Republicans promise investigations into Hunter Biden and other officials

Mr James Comer speaks during a news conference on the Republican investigation into Mr Hunter Biden on Nov 17. PHOTO: NYTIMES

WASHINGTON – Republican lawmakers on Thursday unveiled the slew of investigations and Bills they plan to launch in the coming two years with their newly won majority in the House of Representatives.

The revelation offers a glimpse into the partisan feuding and legislative gridlock that lies ahead for Washington with control of Congress split between Republicans and Democrats.

Party leaders vowed to investigate the business dealings of President Joe Biden and his son Hunter, accusing them of defrauding the United States, tax evasion, money laundering and other offences.

Said incoming chairman of the House oversight committee James Comer: “In the 118th Congress, this committee will evaluate the status of Joe Biden’s relationship with his family’s foreign partners and whether he is a president who is compromised or swayed by foreign dollars and influence.”

Mr Comer was speaking at a press conference on the Hunter Biden probe, flanked by incoming chairman of the House judiciary committee Jim Jordan.

“I want to be clear: This is an investigation of Joe Biden, and that’s where the committee will focus in this next Congress,” said Mr Comer.

Republicans have repeatedly alleged that Mr Hunter Biden used his father’s career and connections to enrich himself and peddle access to the government, including when his father served as vice-president.

The White House responded with a statement calling the investigation an act of political revenge, and a waste of time and resources.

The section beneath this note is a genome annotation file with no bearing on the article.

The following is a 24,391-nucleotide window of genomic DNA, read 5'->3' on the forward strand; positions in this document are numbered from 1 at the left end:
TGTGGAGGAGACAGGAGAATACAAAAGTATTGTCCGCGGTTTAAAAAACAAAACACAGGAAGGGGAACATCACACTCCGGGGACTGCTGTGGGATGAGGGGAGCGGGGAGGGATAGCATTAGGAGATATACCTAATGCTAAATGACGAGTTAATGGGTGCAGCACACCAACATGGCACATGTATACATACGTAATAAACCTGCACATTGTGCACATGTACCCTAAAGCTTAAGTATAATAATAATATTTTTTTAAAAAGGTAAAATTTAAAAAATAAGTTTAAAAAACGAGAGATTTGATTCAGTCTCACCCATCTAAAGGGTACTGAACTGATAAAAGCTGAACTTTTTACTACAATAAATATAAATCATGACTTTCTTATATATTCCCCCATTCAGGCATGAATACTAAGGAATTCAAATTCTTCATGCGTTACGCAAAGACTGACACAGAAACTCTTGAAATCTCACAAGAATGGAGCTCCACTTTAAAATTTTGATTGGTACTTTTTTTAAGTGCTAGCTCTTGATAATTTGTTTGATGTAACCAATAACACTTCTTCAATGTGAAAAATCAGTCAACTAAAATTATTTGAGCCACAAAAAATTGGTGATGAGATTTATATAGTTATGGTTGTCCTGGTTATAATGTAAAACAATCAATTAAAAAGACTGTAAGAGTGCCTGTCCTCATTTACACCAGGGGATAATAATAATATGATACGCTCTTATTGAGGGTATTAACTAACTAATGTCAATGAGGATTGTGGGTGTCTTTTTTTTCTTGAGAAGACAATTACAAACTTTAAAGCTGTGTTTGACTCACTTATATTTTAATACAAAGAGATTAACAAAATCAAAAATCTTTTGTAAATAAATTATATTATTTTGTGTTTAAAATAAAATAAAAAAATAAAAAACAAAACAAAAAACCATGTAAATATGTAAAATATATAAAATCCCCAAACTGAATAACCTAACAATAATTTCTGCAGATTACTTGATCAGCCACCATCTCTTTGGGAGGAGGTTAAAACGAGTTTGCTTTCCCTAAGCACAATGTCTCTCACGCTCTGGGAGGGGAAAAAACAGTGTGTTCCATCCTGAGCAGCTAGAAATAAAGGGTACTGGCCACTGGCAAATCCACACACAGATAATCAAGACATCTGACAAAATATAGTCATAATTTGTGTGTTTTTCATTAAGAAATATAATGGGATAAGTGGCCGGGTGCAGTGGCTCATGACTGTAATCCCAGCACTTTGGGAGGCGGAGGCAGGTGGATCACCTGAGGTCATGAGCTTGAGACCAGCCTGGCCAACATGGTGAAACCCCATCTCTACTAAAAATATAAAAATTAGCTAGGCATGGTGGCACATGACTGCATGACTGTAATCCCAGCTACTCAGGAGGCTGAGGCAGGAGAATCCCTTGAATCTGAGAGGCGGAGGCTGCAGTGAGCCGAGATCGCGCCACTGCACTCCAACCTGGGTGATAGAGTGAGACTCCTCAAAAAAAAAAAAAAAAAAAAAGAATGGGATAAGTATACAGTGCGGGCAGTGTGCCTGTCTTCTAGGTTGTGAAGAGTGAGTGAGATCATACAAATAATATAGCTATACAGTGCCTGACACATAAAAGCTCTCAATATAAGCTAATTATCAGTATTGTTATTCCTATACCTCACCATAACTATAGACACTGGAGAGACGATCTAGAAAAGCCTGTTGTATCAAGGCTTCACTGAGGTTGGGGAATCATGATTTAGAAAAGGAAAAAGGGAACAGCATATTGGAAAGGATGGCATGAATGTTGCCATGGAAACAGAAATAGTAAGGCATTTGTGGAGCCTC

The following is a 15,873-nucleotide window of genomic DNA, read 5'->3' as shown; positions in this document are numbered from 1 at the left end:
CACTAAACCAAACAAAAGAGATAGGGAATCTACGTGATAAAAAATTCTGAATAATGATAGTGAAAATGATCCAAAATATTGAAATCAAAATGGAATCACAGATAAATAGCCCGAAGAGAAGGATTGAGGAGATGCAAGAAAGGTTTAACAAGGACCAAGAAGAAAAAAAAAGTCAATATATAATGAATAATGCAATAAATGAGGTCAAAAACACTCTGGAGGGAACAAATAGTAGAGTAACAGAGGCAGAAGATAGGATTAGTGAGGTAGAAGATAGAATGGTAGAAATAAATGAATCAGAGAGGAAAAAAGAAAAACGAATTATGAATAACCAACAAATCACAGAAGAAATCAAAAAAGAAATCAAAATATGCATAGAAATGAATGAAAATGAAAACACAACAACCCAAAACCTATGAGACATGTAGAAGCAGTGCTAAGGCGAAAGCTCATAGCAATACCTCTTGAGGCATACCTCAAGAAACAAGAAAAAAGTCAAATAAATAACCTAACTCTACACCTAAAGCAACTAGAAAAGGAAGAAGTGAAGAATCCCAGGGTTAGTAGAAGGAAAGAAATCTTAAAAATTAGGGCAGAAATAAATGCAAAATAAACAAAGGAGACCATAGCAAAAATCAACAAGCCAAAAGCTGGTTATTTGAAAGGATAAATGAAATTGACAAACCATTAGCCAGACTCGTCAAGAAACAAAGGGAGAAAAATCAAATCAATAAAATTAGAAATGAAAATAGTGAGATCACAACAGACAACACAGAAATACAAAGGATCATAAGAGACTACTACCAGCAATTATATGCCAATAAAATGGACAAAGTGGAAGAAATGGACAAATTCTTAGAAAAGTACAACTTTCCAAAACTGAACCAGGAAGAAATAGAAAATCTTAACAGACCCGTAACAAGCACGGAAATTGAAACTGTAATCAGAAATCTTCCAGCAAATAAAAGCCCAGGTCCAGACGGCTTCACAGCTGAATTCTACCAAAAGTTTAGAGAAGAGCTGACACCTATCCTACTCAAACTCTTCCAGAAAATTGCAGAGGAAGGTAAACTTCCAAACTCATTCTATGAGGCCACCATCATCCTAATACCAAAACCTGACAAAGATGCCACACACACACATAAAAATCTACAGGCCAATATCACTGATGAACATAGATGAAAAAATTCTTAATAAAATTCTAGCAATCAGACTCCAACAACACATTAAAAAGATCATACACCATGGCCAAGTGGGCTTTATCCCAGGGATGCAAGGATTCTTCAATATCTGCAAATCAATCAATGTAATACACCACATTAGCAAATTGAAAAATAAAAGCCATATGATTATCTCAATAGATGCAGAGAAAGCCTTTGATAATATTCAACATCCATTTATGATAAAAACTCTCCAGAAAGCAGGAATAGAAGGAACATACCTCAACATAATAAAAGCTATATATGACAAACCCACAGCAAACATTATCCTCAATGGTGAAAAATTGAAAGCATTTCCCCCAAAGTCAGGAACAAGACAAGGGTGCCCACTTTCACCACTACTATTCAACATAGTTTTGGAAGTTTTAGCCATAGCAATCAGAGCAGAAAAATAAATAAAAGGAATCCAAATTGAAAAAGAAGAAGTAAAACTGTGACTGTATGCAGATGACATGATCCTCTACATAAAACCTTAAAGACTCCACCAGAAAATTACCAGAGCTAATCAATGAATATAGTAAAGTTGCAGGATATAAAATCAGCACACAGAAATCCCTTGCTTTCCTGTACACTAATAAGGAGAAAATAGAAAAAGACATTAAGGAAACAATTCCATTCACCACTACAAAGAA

“Instead of working with President Biden to address issues important to the American people, like lower costs, congressional Republicans’ top priority is to go after President Biden with politically motivated attacks chock full of long-debunked conspiracy theories,” said White House spokesman Ian Sams.

Still, observers have said that the investigations will put the White House on the defence and take up time and attention.

As a result of the Nov 8 midterm elections, Democrats will control the Senate by a razor-thin margin and Republicans will narrowly control the House when the 118th Congress convenes in January.

Republicans have said they want to repeal the Biden administration’s plan to expand the Internal Revenue Service by 87,000 employees on their first day in power.

They will also focus on energy independence, strengthen border security, and give parents more power over their children’s education in schools as part of a Parents Bill of Rights, among other items outlined in their “Commitment to America” legislative agenda unveiled in September.

But partisan Bills from Republicans are not likely to be passed in the Democrat-held Senate, even if they are passed in the House. Neither will they be signed into law by Mr Biden.

House Republicans will make more headway with their investigations than with legislation. As the majority party, they have control of House committees and can subpoena witnesses or compel documents from government agencies.

Top targets will include Secretary of Homeland Security Alejandro Mayorkas, whom some Republicans have vowed to impeach over the surge in migrants crossing the US-Mexico border.

Attorney-General Merrick Garland and Federal Bureau of Investigation director Christopher Wray have also come under fire from House Republicans, who alleged that the agencies were politicised and biased against conservatives in a 1,000-page report last week.

More of a long shot will be attempts to impeach Mr Biden, which far-right firebrands such as Ms Marjorie Taylor Greene of Georgia have called for.

House Republicans have also previously declared intentions to launch investigations into the chaotic withdrawal of US troops from Afghanistan last year, and the origins of the Covid-19 pandemic.

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